The Sci-Fi Novel is a science fiction blog by Andrea Elisabeth Kovarcsik. Her posts explore the 100 best sci-fi novels, as well as sci-fi theory, themes, philosophies, and more.

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Book 3: The Strange Case of Dr. Jekyll and Mr. Hyde


"He is not so easy to describe. There is something wrong with his appearance; something displeasing, something down-right detestable. I never saw a man I so disliked, and yet I scarce know why. He must be deformed somewhere; he gives a strong feeling of deformity, although I couldn’t specify the point. He’s an extraordinary looking man, and yet I really can name nothing out of the way.”

Author: Robert Louis Stevenson
Nationality: English
Published: 1886
Publisher: Longmans, Green & Co.

The Strange Case of Dr. Jekyll and Mr. Hyde is definitely my favourite science fiction so far (because I’ve read SO many already :p). It’s pretty similar to Frankenstein, actually, which was obviously superb, but there are a few key reasons why I enjoyed Jekyll and Hyde better. First, here’s a quick rundown of the plot.

Plot & Narration

The story is narrated by a lawyer named Gabriel John Utterson. One of Utterson’s clients, Dr. Henry Jekyll, gives Utterson his will and it just totally baffles him. The will basically bequeaths Jekyll’s estate to a man named Edward Hyde should Jekyll ever die or go missing for months on end. At the same time, Utterson comes to hear about the wrongdoings of Hyde around town and gets a bad feeling about him when he meets Hyde in person. In fact, everyone who meets Hyde gets the heeby-jeebys around him (see above quotation). They all feel that there’s something wrong, or sinister about him, but they can’t quite put their finger on why.

As the story goes on, Hyde becomes more and more notorious for his evil ways around town, and Jekyll’s associates and household start to fear his association with Hyde. Utterson himself is convinced that Hyde is in some way blackmailing Jekyll, but every time he approaches Jekyll about it, Jekyll only tells him not to worry! Long story short, as we all know, it turns out that Jekyll and Hyde are one and the same person. With some crazy experiments and potions, Jekyll attempted to separate his good side from his evil side. But just like in Frankenstein and Journey to the Center of the Earth, the reader only comes to know the truth after the events have already transpired. That is, Utterson is around while it’s all taking place, but only learns the truth after Jekyll (and Hyde) have died.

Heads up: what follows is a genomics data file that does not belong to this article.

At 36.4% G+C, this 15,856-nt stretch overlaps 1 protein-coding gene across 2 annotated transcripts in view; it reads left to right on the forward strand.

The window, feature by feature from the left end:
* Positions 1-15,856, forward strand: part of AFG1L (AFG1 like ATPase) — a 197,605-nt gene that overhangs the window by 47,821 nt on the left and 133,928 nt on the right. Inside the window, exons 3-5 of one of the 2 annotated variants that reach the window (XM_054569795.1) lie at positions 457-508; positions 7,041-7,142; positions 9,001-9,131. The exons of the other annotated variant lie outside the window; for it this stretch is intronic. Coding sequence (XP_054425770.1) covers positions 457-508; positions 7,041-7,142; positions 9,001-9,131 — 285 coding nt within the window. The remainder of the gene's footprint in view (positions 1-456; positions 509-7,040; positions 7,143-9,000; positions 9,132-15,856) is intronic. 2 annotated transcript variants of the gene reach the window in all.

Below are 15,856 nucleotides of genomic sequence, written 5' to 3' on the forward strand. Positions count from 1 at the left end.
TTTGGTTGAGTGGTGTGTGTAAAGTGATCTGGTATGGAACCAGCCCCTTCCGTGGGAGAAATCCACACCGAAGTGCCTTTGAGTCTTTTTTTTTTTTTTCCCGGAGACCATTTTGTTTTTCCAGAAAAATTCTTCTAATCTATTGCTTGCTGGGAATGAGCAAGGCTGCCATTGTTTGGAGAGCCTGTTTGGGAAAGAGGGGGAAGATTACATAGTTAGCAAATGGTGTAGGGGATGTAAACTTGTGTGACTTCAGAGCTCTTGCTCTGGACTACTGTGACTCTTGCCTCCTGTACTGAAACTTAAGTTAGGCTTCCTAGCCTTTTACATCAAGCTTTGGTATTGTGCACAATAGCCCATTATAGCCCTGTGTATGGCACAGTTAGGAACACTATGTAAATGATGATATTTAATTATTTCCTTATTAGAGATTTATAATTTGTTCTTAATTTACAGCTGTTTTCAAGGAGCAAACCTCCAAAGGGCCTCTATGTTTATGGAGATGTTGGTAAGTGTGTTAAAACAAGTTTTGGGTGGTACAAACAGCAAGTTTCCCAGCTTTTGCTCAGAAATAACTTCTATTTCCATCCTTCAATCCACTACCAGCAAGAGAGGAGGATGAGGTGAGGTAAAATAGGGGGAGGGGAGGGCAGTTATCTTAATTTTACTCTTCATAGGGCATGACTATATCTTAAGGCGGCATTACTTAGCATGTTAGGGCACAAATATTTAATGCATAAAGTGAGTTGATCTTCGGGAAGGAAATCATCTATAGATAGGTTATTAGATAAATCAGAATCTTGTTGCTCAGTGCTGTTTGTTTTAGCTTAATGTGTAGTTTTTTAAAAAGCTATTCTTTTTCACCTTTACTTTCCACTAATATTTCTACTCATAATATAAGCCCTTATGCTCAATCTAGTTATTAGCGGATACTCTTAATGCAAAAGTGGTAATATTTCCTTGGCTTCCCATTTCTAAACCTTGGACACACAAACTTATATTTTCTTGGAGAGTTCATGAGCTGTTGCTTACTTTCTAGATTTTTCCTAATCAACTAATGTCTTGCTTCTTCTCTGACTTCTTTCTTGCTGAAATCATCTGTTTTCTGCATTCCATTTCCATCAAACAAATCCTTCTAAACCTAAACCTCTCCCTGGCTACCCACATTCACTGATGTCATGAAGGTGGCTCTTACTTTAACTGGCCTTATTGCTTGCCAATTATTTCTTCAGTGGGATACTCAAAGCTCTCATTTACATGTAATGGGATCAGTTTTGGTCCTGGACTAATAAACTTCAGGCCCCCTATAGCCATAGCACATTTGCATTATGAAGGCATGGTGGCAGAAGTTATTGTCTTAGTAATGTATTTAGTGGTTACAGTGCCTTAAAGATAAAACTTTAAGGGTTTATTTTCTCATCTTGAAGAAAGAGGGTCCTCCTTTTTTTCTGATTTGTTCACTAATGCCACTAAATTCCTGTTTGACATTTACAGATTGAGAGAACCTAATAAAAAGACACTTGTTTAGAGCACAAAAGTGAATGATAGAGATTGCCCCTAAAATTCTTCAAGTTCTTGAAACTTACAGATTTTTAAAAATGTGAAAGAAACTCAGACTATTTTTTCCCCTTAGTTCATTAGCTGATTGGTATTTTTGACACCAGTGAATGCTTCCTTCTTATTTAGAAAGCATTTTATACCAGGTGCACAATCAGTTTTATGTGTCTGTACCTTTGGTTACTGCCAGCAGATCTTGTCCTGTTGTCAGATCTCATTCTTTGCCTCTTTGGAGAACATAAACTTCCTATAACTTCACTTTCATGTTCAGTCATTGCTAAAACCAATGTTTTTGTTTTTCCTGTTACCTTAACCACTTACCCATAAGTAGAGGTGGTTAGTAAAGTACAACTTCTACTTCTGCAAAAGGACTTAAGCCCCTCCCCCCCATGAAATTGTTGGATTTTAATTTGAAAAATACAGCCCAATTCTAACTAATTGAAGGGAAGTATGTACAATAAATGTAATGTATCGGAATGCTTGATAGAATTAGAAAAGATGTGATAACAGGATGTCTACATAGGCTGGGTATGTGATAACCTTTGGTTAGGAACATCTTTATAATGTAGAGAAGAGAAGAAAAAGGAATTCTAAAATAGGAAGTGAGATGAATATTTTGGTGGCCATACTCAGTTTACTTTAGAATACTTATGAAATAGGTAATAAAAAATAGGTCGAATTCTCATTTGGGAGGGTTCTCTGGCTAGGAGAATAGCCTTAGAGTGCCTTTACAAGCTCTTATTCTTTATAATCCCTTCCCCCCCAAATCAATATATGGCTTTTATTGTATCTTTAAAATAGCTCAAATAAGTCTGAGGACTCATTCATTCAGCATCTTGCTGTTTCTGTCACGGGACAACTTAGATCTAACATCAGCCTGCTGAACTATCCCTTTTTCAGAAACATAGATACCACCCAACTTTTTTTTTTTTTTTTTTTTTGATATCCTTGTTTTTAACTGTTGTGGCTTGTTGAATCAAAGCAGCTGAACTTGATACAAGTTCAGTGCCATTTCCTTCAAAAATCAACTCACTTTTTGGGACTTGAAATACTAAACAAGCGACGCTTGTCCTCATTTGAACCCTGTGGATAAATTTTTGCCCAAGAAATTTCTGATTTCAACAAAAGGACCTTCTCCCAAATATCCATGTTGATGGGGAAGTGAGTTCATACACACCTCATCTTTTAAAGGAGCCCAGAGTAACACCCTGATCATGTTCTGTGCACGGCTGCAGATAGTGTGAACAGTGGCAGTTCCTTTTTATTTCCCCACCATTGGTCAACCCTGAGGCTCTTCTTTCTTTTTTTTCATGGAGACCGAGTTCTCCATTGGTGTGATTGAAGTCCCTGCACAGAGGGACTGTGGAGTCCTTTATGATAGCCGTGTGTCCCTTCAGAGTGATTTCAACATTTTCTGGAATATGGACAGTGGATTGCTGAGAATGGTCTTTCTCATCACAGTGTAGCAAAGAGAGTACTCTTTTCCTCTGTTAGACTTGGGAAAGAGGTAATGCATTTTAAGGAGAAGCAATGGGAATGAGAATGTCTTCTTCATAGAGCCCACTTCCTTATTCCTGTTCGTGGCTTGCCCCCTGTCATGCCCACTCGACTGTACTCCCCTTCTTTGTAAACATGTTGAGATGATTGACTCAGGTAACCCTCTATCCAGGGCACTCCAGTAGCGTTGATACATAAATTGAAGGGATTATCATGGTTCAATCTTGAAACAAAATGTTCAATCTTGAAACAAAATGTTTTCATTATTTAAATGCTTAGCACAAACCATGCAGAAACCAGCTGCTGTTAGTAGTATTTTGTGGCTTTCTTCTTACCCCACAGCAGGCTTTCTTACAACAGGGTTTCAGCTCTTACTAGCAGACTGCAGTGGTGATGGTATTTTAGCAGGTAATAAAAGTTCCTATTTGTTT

The Mad Scientist Narrative Arc

In terms of narrative style, I’m sensing a pattern here. Both Frankenstein and Journey were narrated in an after-the-fact structure, and in this story too the truth only comes out after the fact. Also, the two stories share almost the same plot structure!

  1. Mad scientist thinks of crazy goal.

  2. Mad scientist accomplishes said crazy goal.

  3. Mad scientist becomes horrified at his own accomplishment.

  4. Mad scientist tries to rectify the problem.

  5. Mad scientist dies.

The only thing that Journey is missing from these plot points is that its mad scientist (Prof. Liedenbrock) doesn’t die at the end. But then again, he doesn’t actually accomplish his goal in that one.

Even by reading just these few stories, I finally have a better understanding of what character-driven tales look like. And that’s one of the main differences between “classic” literature and modern stories: nowadays the protagonist is thrown into a situation he or she has to deal with, but back then, the problems were a direct result of the protagonist’s actions.

Theme: Brilliant Descriptions

Anyways, let’s get to why I enjoyed Jekyll and Hyde more than the other two stories so far.

It really comes down to descriptions. I am absolutely CRAZY about the descriptions of Mr. Hyde. Robert Louis Stevenson, hats off to you, sir! Like the quotation above, they all try to describe him physically but nobody can really pinpoint why they get a bad feeling about him, or what exactly is off with him, they just know that this Hyde character means bad news. Jekyll actually provides his own theory for this in his confession.

“I have observed that when I wore the semblance of Edward Hyde, none could come near to me at first without a visible misgiving of the flesh. This, as I take it, was because all human beings, as we meet them, are commingled out of good and evil: and Edward Hyde, alone in the ranks of mankind, was pure evil.”

Theme: Good and Evil

I just love the idea here that we can recognize pure evil in someone else. To me, this means that though there is good and bad inside everyone, we can recognize evil not just because there is bad in us, but also because there is good in us. (Hope that made sense!) And that’s the reason everyone felt eerie in Hyde’s presence; there were simply no redeeming qualities in him. Of course, this can be interpreted the opposite way, too; that we are all by nature evil and that’s why the characters could perceive that in Hyde. But it wouldn’t be anything if there wasn’t also goodness.

Theme: Nature

Frankenstein and Jekyll and Hyde also bring up the timelessly interesting ideas of messing with nature. In both, the protagonist becomes obsessed with his goal to mess with nature and it ends up destroying him. (I’m sure scientists in underground labs somewhere could learn from this.) The dead are not meant to come back to life, and humans are both good and bad, these concepts and truths provide balance to the world, and we all know Mother Nature is very good at keeping balance.

Up next, The Time Machine. I’m really excited for this one!

Quotations: Stevenson, Robert Louis. The Strange Case of Dr. Jekyll and Mr. Hyde. Amazon Digital Services. Kindle Edition.


Book 4: The Time Machine

Book 2: Journey to the Center of the Earth